Honda of America has a comprehensive approach to teaching the principles of lean production to its suppliers, where Honda and the supplier work intensively on narrowly targeted projects to improve in the provider system. Developed Called BP (for “Best Process”, “Best Performance”, “Best Practice”), this approach has been quite successful in improving the performance of suppliers; revised participating suppliers in the program in 1994 averaged productivity gains of 50% on the lines BP. However … Read more »

Honda of America has a comprehensive approach to teaching the principles of lean production to its suppliers, where Honda and the supplier work intensively on narrowly targeted projects to improve in the provider system. Developed Called BP (for “Best Process”, “Best Performance”, “Best Practice”), this approach has been quite successful in improving the performance of suppliers; revised participating suppliers in the program in 1994 averaged productivity gains of 50% on the lines BP. However, Honda has before there is a high variation in the extent to which suppliers were able to transfer the lessons learned over the line or plant where the BP intervention occurred. Based on case studies of three Honda’s U.S. suppliers this article analyzes how the BP process with the general relations between customers and suppliers in terms of organizational learning, technology transfer and transplantation of Japanese management practices in the United States interacts. These cases illustrate the dynamics of the learning process and the complex relationship between the “teacher” (Seller) valuable knowledge and the “student” (receiver) outlet.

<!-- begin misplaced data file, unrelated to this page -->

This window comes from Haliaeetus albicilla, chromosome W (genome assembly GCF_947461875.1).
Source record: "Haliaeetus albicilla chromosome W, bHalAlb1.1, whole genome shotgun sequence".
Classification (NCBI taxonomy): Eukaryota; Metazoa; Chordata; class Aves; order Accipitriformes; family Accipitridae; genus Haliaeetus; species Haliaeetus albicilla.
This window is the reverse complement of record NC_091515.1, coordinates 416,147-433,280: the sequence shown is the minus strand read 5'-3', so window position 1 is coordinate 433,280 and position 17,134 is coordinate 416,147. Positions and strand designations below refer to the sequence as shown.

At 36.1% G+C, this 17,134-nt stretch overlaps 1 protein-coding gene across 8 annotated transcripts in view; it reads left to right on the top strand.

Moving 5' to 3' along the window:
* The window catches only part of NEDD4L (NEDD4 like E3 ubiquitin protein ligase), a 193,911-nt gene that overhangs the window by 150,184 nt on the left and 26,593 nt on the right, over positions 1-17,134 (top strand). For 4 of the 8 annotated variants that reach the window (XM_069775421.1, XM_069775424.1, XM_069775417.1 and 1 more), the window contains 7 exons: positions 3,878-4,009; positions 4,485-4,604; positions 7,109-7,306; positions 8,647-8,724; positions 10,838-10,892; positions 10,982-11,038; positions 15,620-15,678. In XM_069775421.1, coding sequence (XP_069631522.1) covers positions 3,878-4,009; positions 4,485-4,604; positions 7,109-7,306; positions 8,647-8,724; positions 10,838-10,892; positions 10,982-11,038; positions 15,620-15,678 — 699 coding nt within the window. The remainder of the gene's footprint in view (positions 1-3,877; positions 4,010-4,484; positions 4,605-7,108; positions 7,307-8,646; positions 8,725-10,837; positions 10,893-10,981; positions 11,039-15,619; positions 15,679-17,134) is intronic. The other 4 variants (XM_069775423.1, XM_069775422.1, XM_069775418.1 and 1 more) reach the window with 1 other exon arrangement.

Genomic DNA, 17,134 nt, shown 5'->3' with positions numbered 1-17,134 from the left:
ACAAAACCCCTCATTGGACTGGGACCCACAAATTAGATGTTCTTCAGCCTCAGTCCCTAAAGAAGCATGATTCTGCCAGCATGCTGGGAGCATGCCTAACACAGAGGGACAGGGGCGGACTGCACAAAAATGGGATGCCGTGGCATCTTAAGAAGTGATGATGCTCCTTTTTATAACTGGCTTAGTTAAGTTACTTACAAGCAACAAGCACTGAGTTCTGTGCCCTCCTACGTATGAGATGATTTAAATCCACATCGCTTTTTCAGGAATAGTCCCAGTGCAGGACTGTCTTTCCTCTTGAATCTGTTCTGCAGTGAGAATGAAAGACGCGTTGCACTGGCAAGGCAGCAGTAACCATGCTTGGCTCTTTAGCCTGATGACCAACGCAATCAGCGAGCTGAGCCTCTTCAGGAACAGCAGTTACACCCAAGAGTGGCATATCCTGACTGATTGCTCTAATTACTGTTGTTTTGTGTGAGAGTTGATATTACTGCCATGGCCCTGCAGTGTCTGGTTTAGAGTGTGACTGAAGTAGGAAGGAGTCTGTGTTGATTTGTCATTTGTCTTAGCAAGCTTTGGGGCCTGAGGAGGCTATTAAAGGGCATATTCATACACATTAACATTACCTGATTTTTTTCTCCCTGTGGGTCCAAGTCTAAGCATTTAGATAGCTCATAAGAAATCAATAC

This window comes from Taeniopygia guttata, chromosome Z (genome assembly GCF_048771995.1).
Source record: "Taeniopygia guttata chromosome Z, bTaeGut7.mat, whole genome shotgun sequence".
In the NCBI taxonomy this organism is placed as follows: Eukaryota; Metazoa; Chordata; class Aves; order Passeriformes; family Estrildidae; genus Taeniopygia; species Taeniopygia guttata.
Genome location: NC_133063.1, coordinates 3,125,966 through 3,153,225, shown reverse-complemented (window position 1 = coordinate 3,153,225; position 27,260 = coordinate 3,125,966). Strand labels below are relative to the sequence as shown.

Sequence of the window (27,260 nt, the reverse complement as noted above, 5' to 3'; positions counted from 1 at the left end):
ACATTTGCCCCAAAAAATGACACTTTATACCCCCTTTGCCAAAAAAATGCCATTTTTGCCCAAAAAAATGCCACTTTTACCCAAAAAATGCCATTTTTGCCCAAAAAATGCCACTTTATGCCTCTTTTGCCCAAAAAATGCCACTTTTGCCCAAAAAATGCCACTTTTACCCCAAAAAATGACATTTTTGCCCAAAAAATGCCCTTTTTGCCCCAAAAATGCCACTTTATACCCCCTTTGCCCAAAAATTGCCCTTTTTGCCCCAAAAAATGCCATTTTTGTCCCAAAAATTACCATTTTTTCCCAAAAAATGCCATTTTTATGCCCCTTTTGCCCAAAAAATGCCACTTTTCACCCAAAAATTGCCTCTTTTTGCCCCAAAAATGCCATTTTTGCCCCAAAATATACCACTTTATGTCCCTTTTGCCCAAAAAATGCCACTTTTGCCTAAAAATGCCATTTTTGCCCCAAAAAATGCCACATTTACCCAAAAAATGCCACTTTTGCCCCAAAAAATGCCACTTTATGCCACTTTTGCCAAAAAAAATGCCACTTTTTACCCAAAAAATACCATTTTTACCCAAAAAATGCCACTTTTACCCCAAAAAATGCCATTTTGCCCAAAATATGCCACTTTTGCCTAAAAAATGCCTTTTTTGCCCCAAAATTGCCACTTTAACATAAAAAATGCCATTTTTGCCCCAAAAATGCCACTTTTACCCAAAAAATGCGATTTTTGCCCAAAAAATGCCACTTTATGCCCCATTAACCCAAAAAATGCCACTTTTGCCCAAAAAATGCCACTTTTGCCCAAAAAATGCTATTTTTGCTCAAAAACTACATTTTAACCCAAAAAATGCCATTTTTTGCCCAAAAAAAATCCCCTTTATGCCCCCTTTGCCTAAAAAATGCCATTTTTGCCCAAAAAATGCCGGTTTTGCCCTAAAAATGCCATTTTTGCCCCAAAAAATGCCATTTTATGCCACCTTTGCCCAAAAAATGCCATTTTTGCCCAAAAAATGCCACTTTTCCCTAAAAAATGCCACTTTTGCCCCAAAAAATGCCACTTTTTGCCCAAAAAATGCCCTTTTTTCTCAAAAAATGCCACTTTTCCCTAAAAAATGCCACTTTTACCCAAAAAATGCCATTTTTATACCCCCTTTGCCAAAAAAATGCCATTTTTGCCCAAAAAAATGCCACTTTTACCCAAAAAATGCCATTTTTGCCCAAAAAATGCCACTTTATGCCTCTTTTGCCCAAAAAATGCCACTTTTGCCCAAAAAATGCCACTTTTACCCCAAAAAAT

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from
John Paul MacDuffie,
Susan Helper
Source: California Management Review
35 pages.
Release Date: 1 July 1997. Prod #: CMR090-PDF-ENG
Creating lean suppliers: Diffusing lean production through the supply chain HBR case solution